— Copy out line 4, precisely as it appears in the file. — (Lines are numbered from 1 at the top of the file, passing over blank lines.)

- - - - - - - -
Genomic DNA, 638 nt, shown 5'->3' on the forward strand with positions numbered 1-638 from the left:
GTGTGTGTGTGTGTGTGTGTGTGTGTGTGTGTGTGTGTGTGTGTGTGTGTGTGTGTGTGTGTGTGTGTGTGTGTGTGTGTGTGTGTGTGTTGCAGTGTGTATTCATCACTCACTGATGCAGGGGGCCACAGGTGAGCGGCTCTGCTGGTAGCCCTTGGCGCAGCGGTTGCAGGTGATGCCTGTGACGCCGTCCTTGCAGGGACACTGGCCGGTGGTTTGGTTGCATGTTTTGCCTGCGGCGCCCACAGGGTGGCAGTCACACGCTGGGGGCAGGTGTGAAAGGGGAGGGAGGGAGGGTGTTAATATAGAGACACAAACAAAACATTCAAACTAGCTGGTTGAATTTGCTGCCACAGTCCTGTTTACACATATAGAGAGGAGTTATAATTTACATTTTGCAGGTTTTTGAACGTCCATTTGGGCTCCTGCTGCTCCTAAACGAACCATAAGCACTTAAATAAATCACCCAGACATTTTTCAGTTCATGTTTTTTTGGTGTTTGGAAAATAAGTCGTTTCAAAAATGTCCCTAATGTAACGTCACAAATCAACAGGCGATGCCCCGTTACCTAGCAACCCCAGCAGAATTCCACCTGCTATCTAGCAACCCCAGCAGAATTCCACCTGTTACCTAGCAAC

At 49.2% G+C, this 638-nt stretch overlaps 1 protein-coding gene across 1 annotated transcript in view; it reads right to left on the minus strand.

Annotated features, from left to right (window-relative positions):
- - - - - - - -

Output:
Annotated features, from left to right (window-relative positions):